I have a question that may be trivial but it's not described anywhere i've looked. I'm studying neural networks and everywhere i look there's some theory and some trivial example with some 0s and 1s as an input. I'm wondering: do i have to put only one value as an input value for one neuron, or can it be a vector of, let's say, 3 values (RGB colour for example)?
When dealing with multidimensional data, I believe a two layer neural network is said to give better result. In your case:
As you can see, the N4 neurone can handle 3 entries. The [0..1] interval is a convention but a good one imo. That way, you can easily code a set of generic neuron classes that can take an arbitrary number of entries (I had template C++ classes with the number of entries as template parameter personally). So you code the logic of your neurons once, then you toy with the structure of the network and/or combinations of functions within your neurons. 


The above answers are technically correct, but don't explain the simple truth: there is never a situation where you'd need to give a vector of numbers to a single neuron. From a practical standpoint this is because (as one of the earlier solutions has shown) you can just have a neuron for each number in a vector and then have all of those be the input to a single neuron. This should get you your desired behavior after training, as the second layer neuron can effectively make use of the entire vector. From a mathematical standpoint, there is a fundamental theorem of coding theory that states that any vector of numbers can be represented as a single number. Thus, if you really don't want an extra layer of neurons, you could simply encode the RGB values into a single number and input that to the neuron. Though, this coding function would probably make most learning problems more difficult, so I doubt this solution would be worth it in most cases. To summarize: artificial neural networks are used without giving a vector to an input unit, but lose no computational power because of this.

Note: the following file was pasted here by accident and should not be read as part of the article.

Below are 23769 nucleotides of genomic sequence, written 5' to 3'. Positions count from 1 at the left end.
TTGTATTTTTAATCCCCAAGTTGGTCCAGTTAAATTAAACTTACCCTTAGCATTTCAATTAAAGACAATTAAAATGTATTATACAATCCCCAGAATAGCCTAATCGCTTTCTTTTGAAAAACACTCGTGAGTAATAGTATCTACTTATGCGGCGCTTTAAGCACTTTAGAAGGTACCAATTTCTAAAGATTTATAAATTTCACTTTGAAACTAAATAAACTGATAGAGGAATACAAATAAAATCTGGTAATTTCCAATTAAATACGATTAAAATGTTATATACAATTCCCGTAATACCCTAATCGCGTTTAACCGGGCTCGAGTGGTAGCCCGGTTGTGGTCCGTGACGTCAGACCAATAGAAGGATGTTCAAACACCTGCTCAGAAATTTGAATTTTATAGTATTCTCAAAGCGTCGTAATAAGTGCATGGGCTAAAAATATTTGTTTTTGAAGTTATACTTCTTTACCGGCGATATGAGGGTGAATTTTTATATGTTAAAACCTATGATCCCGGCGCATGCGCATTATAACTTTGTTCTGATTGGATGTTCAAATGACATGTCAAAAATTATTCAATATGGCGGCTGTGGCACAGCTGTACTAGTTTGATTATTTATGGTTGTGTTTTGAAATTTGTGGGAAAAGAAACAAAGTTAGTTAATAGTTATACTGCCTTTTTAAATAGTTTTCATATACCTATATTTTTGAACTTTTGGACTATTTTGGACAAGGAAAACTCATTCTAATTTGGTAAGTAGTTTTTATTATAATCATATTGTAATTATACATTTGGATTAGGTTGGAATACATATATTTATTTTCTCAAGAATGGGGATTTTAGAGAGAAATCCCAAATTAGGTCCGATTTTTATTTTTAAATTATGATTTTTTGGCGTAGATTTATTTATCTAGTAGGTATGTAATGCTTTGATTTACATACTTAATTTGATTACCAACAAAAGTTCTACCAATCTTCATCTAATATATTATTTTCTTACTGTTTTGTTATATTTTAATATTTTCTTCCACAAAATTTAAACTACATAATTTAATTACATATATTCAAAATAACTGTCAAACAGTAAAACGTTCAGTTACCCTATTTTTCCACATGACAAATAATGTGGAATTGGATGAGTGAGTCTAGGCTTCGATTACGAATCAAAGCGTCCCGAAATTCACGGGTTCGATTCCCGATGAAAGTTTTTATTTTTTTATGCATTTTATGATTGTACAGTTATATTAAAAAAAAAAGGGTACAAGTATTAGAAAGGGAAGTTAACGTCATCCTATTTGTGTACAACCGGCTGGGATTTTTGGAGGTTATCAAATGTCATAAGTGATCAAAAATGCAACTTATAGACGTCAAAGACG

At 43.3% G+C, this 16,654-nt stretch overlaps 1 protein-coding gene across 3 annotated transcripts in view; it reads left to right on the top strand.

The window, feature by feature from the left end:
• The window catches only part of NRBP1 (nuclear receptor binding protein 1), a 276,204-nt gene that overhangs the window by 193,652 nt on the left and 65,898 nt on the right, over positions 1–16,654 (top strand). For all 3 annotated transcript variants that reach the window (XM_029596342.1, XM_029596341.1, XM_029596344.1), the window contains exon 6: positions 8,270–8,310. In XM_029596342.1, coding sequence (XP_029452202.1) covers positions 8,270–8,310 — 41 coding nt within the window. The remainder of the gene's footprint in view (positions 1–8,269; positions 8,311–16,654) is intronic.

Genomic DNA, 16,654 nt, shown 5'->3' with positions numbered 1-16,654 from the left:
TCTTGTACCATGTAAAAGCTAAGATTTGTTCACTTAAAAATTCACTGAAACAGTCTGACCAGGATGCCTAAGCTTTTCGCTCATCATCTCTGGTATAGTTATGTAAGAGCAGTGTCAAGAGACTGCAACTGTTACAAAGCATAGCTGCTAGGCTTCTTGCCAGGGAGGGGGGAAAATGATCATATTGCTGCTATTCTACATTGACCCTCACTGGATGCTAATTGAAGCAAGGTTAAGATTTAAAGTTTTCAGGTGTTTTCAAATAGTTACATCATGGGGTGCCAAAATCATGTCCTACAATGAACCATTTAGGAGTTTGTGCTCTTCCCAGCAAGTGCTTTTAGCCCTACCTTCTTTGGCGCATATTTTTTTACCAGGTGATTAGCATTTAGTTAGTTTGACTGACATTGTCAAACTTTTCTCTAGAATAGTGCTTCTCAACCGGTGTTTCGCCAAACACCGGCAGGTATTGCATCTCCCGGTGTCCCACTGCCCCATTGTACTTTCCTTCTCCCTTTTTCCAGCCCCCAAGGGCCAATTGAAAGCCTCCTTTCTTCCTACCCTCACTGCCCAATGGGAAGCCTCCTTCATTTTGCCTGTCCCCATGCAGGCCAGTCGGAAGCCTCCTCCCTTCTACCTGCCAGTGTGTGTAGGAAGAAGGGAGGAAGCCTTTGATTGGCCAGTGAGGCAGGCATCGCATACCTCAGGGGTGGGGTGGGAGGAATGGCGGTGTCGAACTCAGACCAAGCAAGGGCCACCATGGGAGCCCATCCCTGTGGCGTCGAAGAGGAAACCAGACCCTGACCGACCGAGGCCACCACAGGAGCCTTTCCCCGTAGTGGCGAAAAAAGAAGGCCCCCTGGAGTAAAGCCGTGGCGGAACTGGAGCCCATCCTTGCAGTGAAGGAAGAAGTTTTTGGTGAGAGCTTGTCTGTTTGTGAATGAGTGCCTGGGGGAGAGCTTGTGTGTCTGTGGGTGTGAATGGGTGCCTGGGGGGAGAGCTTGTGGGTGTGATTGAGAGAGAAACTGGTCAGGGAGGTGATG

Normally a single neuron takes as its input multiple real numbers and outputs a real number, which typically is calculated as applying the sigmoid function to the sum of the real numbers (scaled, and then plus or minus a constant offset). If you want to put in, say, two RGB vectors (2 x 3 reals), you need to decide how you want to combine the values. If you add all the elements together and apply the sigmoid function, it is equivalent to getting in six reals "flat". On the other hand, if you process the R elements, then the G elements, and the B elements, all individually (e.g. sum or subtract the pairs), you have in practice three independent neurons. So in short, no, a single neuron does not take in vector values. 


It can be whatever you want, as long as you write your inner function accordingly. The examples you mention use [0;1] as their domain, but you can use R, R², or whatever you want, as long as the function you use in your neurons is defined on this domain. In your case, you can define your functions on R3 to allow for RGB values to be handled A trivial example : use (x1, y1, z1),(x2,y2,z2)>(ax1+x2,by1+y2,cz1+z2) as your function to transform two colors into one, a b and c being your learning coefs, which you will determine during the learning phase. Very detailed information (including the answer to your question) is available on Wikipedia. 


Use light wavelength normalized to visible spectrum as the input. There are some approximate equations on the net. Search for RGB to wavelength conversion or use HSL color model and extract Hue component and possibly use Saturation and Lightness as well. Well...